I'll start with a message to Americans: Please hurry up and impeach Trump. He was obviously not of presidential material before many of you voted for him and in the few days he's been in power he has undermined your nation. Trump is a danger not only to the US but also to the world. But at least there is an obvious protest movement in the US and Trump has been of huge benefit to satirists.
To British people: Brexit will be a disaster for the UK. Your massive debt, poor infrastructure, poor social conditions and lack of much to export won't be helped at all by devaluation of your currency and loss of the very good trade deals which you currently have with the EU and through it to the world. Millions of people are already living with uncertainty due to the vote (us included). There's not much good news in the pipeline for the UK. For Britain I think it's worse than for the USA. A president is voted in for four years while brexit is forever. Yet while some British politicians are busy getting close to Trump the official "opposition" has failed to actually oppose anything, and there are no significant protests so I can't see this juggernaut stopped.
Most mainland Europeans understand more than one language. As a result, they're not hostage to what their own media wishes to publish. What's more, newspapers and TV news over here report what's going on in other countries quite well. As a result, the people have been able to see what has happened in the UK and USA, how "fake news" and outright lies misled the electorates of those countries. The result of this is that support for the EU has increased since June last year and the chance of European nations falling foul of the same influences as caused Brexit and the Trump presidency has waned.
A positive message
The world is a strange place at the moment. However that seems like a good reason to write about something positive:
Last year, the Grote Culturele Prijs van Drenthe (Great Cultural Prize of Drenthe) was awarded to the architect Cor Kalfsbeek. Cor and his wife Sibylle decided to use the €10000 prize money to do something for society and what they've done is to buy 100 bicycles for refugees living in a centre near their home in the North of Drenthe.
In this video from our local TV station you'll see people learning to cycle and find out how the bikes are being used. Because cycling has been made accessible to everyone, newcomers to the Netherlands use bicycles just as the locals do, to go to school and work, make shopping trips, and for pleasant rides through the countryside. Cycling is not only useful, it also makes people smile.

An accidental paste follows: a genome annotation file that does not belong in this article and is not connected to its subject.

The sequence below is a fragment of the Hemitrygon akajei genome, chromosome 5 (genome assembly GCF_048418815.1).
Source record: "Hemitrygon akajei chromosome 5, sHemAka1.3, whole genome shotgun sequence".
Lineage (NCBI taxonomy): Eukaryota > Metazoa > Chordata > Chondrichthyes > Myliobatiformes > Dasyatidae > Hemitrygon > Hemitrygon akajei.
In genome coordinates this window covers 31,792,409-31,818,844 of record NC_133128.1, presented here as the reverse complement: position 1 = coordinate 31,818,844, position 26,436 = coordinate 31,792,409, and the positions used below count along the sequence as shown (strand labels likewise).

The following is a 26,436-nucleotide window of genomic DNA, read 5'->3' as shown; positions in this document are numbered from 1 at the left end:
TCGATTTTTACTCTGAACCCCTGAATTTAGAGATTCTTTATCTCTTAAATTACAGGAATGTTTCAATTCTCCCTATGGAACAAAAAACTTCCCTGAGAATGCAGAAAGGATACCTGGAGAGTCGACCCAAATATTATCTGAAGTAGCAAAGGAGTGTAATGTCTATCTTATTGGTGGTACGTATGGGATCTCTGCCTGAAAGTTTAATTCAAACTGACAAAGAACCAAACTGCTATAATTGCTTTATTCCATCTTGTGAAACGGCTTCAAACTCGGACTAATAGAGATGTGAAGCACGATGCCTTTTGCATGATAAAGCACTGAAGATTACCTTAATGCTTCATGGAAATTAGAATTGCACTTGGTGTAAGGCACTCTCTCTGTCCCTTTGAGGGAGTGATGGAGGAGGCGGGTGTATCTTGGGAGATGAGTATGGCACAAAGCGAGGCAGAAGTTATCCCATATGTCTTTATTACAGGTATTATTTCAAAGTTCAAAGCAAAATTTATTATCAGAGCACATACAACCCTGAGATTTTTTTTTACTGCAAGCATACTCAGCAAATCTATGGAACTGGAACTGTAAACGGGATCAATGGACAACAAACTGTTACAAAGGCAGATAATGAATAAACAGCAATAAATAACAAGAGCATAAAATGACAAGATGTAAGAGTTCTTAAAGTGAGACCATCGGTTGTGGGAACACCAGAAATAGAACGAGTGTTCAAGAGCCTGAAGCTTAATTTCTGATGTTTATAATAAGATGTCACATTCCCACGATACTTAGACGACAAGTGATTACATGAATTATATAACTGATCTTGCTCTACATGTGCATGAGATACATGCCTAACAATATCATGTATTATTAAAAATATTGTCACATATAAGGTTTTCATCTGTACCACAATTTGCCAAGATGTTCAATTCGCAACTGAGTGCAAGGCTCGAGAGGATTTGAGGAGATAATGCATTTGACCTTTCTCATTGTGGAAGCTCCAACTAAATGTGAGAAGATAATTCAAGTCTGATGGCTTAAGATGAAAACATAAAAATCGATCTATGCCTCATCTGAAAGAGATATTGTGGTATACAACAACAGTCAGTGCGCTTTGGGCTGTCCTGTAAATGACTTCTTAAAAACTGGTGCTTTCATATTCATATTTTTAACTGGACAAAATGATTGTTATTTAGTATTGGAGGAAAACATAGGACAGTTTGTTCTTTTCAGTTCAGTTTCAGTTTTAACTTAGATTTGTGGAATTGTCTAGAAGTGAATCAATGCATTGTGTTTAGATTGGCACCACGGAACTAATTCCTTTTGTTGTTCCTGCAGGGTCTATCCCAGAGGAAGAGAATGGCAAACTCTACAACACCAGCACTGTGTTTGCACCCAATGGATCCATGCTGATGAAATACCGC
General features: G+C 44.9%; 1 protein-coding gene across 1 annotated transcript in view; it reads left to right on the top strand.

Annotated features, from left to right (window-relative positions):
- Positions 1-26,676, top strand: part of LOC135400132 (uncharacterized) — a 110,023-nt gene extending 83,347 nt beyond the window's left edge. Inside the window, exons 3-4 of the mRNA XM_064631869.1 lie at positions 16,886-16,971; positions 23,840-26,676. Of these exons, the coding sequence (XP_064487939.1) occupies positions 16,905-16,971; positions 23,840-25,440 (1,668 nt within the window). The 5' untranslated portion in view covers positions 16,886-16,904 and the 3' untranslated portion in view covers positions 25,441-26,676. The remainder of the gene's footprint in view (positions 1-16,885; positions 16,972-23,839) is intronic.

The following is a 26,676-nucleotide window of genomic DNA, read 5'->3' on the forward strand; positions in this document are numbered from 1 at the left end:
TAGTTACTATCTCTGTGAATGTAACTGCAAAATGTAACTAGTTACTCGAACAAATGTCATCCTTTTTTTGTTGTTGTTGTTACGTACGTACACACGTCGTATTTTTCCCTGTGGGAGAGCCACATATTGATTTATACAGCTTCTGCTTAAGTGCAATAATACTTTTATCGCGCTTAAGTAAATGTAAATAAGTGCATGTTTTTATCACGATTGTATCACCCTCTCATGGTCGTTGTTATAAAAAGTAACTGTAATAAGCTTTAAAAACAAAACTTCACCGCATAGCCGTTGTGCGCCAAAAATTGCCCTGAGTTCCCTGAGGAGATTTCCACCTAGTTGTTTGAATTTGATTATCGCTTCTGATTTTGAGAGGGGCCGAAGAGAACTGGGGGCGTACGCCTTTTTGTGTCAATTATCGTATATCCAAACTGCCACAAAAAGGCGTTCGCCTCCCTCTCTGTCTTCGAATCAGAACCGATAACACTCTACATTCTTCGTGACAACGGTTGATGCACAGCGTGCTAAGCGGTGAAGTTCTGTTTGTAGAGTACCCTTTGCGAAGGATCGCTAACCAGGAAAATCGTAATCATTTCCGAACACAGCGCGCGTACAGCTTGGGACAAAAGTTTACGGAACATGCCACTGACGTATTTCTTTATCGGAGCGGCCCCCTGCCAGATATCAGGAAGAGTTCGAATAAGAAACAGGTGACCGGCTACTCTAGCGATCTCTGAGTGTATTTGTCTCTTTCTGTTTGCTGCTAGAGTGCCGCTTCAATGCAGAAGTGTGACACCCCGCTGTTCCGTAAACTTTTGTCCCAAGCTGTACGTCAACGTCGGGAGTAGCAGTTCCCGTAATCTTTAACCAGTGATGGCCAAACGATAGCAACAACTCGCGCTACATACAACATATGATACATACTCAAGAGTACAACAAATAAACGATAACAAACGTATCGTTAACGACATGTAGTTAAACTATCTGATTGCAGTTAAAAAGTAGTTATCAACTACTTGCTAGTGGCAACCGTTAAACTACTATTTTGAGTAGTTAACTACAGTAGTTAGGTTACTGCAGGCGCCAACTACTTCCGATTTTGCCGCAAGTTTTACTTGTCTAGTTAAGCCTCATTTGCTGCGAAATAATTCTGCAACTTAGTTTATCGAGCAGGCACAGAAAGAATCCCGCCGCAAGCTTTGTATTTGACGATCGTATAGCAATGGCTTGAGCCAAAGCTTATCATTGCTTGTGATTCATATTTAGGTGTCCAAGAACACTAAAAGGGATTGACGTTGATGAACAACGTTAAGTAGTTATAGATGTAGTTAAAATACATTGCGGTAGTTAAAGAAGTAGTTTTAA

|Cyclists near one of the many refugee centres in Drenthe|
The Netherlands is currently home to many thousands of refugees. There have been objections from some people afraid of what might happen, and crimes have been commited by a small minority, but the majority of asylum seekers are people very much like you and I, singles, couples, families, who are in desperate need and the majority of the Dutch population are compassionate and wish to help.
The school closest to our home in Assen which had fallen out of use after a new school was built has instead re-opened as a centre for educating refugees of secondary school age. Therefore a group of refugee children cycle to that school every day.
And now back to where I started. Campaigners in countries which we have targeted most for study tours in the past may well have other things on their minds right now. I understand that. However, no matter what happens next, cycling won't grow unless infrastructure for cycling is improved.
This is our twelfth year of offering study tours. Again we'll demonstrate the best of the infrastructure in Assen and Groningen and we'll point out pitfalls to avoid. Open tour dates in April and May can be found on our website.
Keep cycling, and keep resisting injustice.